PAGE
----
It's all about control, control, and more control


Climate change activists keep talking about electrifying our economy because it is the only way to conceivably get to zero or near zero carbon emissions.

Now I have no problem, in principle, with reducing the carbon footprint of the economy, as long as it can be done with inexpensive, abundant, and reliable power sources that perform the job as well or better than fossil fuels. And that is the promise that is made by the advocates of electrifying our economy.

Perhaps someday that dream can be achieved, but that day is way way off in the future. In the here and now a fossil fuel-free future isn’t even a pipe dream. It’s a nightmare.

The activists pushing for uber-electrification (I won’t call them climate alarmists, because I suspect many of them aren’t actually alarmed, but play-acting for effect) absolutely know that our current and near-future electrical generation and transmission cannot conceivably produce enough power to keep our economy going.

They simply don’t care. Or rather, they care, but the immiseration and impoverishment of millions of Americans is a feature, not a bug of these policies.

The federal government is no longer sure whether it’s possible, after over 100 years of widespread usage, to safely operate a gas-powered stove. It’s deadly serious, according to the Consumer Product Safety Commission. “Science” suddenly says that gas stoves are the new cigarettes. “Gas-burning stoves in kitchens across America are responsible for roughly 12.7 percent of childhood asthma cases nationwide — on par with the childhood asthma risks associated with exposure to secondhand smoke, according to a study,” the Washington Post said in its Climate 202 newsletter.

The asthma study that has triggered the latest uproar was funded by RMI, an environmental group with the radical goal of reducing greenhouse-gas emissions by 50 percent within the next seven years. Its lead author is part of the group’s Carbon-Free Buildings initiative. The study was not based on any actual scientific research into the effects on the body of having a gas stove in the house during normal use. It’s based on looking at previous studies from North America and Europe, making extrapolations about the number of children living in homes with gas stoves from data in the American Housing Survey, and then coming up with a mathematical formula to get the result that the authors wanted. Even if we accept the data as sound — that is, that children living in homes with gas stoves were observed to have higher rates of asthma — it does not remove other variables. Gas stoves could simply be more common in households that have other factors making their children more likely to suffer from asthma.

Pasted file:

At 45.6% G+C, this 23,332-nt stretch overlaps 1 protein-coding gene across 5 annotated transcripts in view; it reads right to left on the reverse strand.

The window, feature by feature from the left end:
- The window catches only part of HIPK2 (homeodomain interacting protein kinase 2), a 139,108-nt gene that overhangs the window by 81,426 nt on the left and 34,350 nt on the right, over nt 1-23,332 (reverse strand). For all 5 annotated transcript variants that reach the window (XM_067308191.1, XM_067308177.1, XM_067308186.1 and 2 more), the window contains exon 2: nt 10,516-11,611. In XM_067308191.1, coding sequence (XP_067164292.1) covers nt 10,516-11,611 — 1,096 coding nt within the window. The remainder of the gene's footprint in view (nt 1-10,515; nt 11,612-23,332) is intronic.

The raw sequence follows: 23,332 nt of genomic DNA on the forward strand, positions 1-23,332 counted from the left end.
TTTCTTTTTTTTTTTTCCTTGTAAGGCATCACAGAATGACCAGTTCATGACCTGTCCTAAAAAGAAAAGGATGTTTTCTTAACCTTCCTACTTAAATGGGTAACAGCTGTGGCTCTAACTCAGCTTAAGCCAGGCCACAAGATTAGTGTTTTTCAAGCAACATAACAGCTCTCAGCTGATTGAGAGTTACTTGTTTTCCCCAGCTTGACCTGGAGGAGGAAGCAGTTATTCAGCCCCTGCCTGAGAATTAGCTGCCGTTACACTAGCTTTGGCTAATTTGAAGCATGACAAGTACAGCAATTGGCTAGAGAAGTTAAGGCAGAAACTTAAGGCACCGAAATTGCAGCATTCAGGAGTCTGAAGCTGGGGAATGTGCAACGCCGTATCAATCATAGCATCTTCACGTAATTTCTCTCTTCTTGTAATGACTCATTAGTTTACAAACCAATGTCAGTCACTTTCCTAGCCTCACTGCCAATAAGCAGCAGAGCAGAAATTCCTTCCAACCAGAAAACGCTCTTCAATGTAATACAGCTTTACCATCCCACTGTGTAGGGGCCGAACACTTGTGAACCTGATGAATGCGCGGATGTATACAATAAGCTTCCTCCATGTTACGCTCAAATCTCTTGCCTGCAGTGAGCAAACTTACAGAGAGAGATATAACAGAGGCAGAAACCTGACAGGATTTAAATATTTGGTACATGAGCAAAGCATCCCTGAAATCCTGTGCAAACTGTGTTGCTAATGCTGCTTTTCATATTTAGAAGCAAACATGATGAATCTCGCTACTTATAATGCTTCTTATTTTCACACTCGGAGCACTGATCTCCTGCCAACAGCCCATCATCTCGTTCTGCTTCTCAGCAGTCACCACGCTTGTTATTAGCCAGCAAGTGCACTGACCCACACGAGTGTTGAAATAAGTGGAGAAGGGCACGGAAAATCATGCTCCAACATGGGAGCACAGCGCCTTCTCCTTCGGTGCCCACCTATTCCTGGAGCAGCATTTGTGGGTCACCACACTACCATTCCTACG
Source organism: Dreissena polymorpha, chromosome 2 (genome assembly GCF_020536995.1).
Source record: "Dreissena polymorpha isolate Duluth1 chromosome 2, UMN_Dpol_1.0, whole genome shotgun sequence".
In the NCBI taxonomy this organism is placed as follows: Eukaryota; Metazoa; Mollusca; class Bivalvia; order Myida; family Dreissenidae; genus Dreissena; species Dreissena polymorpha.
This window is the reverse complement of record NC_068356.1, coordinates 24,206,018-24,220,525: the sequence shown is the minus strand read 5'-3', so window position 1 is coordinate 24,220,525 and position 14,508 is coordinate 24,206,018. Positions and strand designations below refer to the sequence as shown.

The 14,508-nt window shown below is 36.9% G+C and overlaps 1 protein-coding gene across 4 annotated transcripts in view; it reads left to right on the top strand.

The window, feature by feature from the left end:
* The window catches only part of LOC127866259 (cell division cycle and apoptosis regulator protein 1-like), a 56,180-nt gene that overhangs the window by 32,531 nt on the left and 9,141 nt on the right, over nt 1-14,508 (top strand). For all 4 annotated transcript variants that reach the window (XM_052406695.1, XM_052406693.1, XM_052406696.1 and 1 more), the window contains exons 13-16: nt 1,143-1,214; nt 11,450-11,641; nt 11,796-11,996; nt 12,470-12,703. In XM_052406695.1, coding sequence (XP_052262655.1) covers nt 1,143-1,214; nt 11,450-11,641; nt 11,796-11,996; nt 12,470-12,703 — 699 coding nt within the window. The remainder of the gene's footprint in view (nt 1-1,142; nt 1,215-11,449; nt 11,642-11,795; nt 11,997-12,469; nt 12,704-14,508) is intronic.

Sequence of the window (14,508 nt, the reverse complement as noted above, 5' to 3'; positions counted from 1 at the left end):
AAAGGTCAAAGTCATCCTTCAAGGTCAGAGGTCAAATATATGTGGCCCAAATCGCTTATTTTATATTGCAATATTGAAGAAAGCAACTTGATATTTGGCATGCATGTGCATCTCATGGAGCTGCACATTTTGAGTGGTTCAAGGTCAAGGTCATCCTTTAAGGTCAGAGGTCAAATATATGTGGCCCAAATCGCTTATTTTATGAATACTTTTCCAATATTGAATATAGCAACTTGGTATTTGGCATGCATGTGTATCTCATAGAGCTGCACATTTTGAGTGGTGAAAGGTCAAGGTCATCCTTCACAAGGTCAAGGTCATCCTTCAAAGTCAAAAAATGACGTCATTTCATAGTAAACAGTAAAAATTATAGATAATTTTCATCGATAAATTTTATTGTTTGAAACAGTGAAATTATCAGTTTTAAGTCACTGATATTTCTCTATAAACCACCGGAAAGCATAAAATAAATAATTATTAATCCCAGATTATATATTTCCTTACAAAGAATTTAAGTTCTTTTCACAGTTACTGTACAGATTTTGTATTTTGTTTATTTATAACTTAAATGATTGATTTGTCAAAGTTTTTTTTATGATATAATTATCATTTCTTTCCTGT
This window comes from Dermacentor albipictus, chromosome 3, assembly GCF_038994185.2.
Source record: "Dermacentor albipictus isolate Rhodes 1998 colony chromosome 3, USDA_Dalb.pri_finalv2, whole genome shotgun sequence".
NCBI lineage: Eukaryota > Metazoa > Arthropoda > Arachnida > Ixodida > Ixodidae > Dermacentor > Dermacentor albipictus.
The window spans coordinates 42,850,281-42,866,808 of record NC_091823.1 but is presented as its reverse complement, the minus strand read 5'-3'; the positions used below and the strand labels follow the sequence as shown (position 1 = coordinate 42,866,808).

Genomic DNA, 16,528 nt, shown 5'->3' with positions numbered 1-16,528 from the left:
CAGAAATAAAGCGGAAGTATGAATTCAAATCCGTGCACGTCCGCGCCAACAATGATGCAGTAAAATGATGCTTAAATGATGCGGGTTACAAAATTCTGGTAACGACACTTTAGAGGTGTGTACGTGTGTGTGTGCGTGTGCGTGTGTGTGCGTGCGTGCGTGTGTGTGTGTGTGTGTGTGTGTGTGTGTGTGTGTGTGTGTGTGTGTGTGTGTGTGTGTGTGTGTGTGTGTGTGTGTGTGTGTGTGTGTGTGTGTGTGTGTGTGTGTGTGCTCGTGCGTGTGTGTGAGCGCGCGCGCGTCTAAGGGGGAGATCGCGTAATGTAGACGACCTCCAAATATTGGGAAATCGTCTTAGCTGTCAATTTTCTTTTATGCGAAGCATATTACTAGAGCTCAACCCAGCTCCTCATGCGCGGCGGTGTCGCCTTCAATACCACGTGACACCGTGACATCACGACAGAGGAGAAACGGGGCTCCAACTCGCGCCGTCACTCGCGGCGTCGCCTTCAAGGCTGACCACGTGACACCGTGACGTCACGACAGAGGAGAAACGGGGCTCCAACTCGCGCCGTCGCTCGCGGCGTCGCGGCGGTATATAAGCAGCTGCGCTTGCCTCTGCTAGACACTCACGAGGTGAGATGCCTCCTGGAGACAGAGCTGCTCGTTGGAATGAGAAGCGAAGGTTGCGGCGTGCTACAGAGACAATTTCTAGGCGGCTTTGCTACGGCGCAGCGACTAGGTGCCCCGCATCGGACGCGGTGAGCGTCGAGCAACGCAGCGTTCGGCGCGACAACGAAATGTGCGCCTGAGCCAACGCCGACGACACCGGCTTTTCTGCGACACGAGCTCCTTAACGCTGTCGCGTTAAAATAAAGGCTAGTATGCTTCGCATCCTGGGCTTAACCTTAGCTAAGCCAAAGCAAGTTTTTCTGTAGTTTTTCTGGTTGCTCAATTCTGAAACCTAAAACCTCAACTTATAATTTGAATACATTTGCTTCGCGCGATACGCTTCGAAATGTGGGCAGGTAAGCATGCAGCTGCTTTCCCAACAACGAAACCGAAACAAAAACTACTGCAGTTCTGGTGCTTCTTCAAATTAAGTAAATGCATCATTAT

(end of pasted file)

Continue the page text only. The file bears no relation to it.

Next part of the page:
But follow the science we must, without looking too closely at it. Secretary of Energy Jennifer Granholm used the study as a sales pitch for the so-called Inflation Reduction Act, which includes tax credits for electric stoves. “We can and must FIX this,” intoned Granholm. “Any option is on the table. Products that can’t be made safe can be banned,” said CPSC commissioner Richard Trumka Jr. That is the son of longtime AFL-CIO president Richard Trumka, and he’s one of the many union connections that President Biden has appointed to government positions. With the exception of a stint in private legal practice, Trumka Jr. has only ever worked in government, his most significant career accomplishments are authoring government reports, and he has no background in science.

The Post newsletter admitted that the Clean Air Act only gives the EPA power to regulate outdoor emissions. Unable to countenance the thought of an unregulated part of American life, “for decades, advocates have urged the Consumer Product Safety Commission to fill this regulatory vacuum that persists inside people’s homes,” it says.

Gas-stove hysteria isn’t new among progressives. In the past, as its inclusion in the Washington Post climate newsletter suggests, gas stoves were treated as a climate issue. It’s not just stoves; progressives are coming for your gas-powered furnace as well. Some progressives want to ban gas-powered anything and replace them with electric equivalents powered by wind and solar. That’s what motivated the inclusion of tax credits for electric appliances in the Inflation Reduction Act, which was, as the press acknowledged after it passed, really a climate-and-health-care bill.

Progressives have decided to up the alarmism about your stove with two reliable tactics. First, make it an issue for the sake of the children, with one four-page childhood-asthma study publicized by activists and the secretary of energy. Second, say gas stoves are racist, no matter how tenuous the connection between the issue and race actually is. In a letter to the CPSC, a group of Democratic lawmakers wrote, “Statistics show that Black, Latino, and low-income households are more likely to experience disproportionate air pollution, either from being more likely to be located near a waste incinerator or coal ash site, or living in smaller homes with poor ventilation, malfunctioning appliances, mold, dust mites, secondhand smoke, lead dust, pests, and other maintenance deficiencies.”

In just a few days, Democrats and the media have conjured a moral panic about a commonplace household appliance, and the only solution is the full force of the federal bureaucracy.

In reality, gas stoves are preferred by chefs because they make temperature control easier. The discrimination argument goes both ways: Gas-stove bans hurt ethnic cuisines. Above all, though, should be the obvious fact that it is entirely possible to safely operate a gas stove. Millions of Americans do it every day, with no assistance needed from the federal government, thank you very much. Trumka is speeding past an intermediary step of recommending better ventilation, and going straight to floating an outright ban on popular appliances for everybody.

Democrats have long said they don’t want government in the bedroom, but they never said anything about the kitchen, and their appetite for regulatory overreach is insatiable. If this instantiation of the government-savior complex makes stoves into a political issue, conservatives should be confident about standing for sanity and stove choice. And when they eventually reassume control of the executive branch, they should not hesitate to reduce the power of administrative agencies that act as though they can ban any product that a few days’ worth of media coverage portrays as “unsafe.”

In recent months the electrical grid has sagged and even broken under the strain of electrification. Heat pumps in the South drew more power than was available due to cold weather, and of course California is utterly incapable of delivering enough electrical power to its citizens reliably.

As they push for 100% electrification of transportation, they also mandate energy policies that create shortages that will strand people at home, without air conditioning or heat, and of course with the lights out. This is as predictable as a sunrise.